Some land in this country has been contaminated in the past by industries such as:
- Chemical works
- Landfills (refuse tips)
These are often called brownfield sites.
Brownfield sites can be a problem where substances (e.g. chemicals, materials such as asbestos, or radioactive materials) are harmful to human health or the wider environment. However, brownfield sites do not generally cause a problem unless they are redeveloped for a different use.
Land is only declared 'contaminated' if:
- It contains a source of pollution – “the source”
- Someone (or something) could be affected by the pollutant – “the receptor”
- The pollution can get to the receptor – “the pathway”
These three elements together are known as the pollutant linkage.
If you own or occupy contaminated land now, or you did in the past, you may be responsible for cleaning up the pollution. You may still be responsible for cleaning up the pollution after you have sold the land.
Some contamination can be a hazard to current occupants or neighbours and the law says the problem must be put right immediately.
Contaminated Land Register
The council is required under Section 78R of Part IIA of the Environmental Protection Act 1990 to maintain a Public Register of Contaminated Land that holds certain prescribed information.
This includes the following:
- Remediation Notices
- Remediation Declarations/Statements
- Appeals against Notices
- Designation of special sites
- Notification of Claimed Remediation
- Convictions for Offences
At present the Council do not have any sites that meet the criteria for inclusion onto the register, and it is empty. However, the register can be viewed in the documents section at the bottom of this page.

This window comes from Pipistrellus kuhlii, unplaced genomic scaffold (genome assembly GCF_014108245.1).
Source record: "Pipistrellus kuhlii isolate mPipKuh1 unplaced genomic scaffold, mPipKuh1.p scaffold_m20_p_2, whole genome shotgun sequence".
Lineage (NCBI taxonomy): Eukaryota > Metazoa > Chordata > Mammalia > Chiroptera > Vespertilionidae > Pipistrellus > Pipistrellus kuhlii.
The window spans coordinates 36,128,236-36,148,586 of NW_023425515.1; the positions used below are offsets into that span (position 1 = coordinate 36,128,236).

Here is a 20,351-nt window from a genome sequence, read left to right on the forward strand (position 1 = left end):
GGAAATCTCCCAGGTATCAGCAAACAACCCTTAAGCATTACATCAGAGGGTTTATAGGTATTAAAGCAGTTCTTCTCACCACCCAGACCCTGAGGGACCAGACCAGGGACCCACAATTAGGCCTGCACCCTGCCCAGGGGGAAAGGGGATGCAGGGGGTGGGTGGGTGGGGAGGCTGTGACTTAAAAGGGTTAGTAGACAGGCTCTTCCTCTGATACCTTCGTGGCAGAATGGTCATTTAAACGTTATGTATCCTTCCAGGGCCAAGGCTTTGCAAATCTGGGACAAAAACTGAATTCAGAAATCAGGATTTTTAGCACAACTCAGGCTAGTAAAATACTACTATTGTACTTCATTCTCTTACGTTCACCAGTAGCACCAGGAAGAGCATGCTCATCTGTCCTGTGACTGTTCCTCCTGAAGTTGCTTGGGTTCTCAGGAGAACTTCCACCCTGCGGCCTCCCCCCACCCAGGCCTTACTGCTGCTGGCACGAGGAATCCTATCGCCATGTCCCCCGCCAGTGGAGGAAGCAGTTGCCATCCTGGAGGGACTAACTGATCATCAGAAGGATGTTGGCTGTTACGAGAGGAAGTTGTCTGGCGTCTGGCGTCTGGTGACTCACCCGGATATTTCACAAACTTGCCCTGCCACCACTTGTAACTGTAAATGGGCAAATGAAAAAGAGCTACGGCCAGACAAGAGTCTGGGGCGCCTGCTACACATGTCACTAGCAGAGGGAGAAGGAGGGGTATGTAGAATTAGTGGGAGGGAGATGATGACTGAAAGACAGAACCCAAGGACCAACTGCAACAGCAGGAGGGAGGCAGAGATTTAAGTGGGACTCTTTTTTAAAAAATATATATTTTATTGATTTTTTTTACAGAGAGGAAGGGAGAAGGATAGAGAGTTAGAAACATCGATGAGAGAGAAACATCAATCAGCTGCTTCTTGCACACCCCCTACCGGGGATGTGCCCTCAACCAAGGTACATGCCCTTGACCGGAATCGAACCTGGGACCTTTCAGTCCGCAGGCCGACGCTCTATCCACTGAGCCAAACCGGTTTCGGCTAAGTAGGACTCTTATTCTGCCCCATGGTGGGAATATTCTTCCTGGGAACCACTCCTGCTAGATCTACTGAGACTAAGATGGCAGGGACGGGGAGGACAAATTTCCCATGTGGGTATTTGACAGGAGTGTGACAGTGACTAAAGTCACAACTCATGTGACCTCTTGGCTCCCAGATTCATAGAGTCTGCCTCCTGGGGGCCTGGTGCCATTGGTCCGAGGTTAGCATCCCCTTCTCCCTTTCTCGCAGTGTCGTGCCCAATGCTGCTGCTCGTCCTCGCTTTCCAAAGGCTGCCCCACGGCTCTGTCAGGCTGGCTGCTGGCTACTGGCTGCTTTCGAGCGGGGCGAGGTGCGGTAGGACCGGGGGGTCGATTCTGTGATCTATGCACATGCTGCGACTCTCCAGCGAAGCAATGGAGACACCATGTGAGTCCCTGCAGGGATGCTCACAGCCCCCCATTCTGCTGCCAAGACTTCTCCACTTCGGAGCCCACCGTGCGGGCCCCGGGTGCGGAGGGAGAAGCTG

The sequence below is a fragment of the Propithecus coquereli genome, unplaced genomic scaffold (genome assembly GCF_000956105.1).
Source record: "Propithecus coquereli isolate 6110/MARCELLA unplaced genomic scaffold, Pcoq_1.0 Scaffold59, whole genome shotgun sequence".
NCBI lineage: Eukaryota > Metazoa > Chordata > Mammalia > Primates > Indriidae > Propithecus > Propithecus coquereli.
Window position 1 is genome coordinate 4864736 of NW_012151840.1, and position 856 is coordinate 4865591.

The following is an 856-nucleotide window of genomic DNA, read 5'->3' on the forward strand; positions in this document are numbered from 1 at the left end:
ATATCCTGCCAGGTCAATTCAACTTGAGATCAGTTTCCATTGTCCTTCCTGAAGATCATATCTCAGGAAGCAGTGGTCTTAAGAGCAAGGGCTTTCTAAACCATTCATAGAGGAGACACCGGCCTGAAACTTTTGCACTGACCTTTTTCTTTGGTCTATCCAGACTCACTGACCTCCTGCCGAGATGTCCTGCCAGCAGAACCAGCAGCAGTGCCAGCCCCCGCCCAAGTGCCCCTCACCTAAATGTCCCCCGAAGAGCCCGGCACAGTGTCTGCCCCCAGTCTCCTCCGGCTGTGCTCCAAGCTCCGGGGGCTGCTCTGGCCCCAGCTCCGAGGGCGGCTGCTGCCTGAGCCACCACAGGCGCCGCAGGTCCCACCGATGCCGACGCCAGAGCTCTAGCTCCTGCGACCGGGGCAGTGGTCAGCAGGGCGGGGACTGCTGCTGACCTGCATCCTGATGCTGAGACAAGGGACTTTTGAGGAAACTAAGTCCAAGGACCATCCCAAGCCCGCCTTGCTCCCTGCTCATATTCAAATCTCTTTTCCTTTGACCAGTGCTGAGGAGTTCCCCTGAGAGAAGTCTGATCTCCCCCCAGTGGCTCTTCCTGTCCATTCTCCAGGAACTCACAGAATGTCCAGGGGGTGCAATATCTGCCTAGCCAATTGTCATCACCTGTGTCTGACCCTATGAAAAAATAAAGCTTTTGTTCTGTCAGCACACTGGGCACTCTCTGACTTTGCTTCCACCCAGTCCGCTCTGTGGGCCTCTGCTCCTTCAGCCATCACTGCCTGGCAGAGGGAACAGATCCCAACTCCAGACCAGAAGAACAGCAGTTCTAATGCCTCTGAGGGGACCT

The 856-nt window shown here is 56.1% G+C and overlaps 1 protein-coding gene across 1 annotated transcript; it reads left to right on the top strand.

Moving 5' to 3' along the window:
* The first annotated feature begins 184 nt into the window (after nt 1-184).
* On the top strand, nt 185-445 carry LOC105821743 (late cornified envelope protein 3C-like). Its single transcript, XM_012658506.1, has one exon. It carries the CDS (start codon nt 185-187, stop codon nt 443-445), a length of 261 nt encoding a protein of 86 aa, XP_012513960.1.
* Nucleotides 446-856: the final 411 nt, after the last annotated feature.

Developing Contaminated Land
Where development is proposed, the developer is responsible for ensuring that the land is safe and suitable for use, for the purpose for which it is intended. This includes assessing the potential for the land to be "contaminated" - due to previous industrial activities, or natural (geological) conditions.
Where land contamination is known or suspected, the council normally applies the model planning conditions recommended by the Department for Communities and Local Government.
A guide to the content and submission of a validation or verification report (PDF 949KB)
Verification of Remediation of Land Contamination Science Report – NC/00/38/SR (Draft) (PDF 694KB)
These documents can be accessed using the links at the bottom of this page.
Environment Agency CLEA reports http://www.planningportal.gov.uk/buildingregulations/approveddocuments/partc/documentc
If you have any questions or would like further information, please feel free to contact the Council.
Last updated: 9th January 2013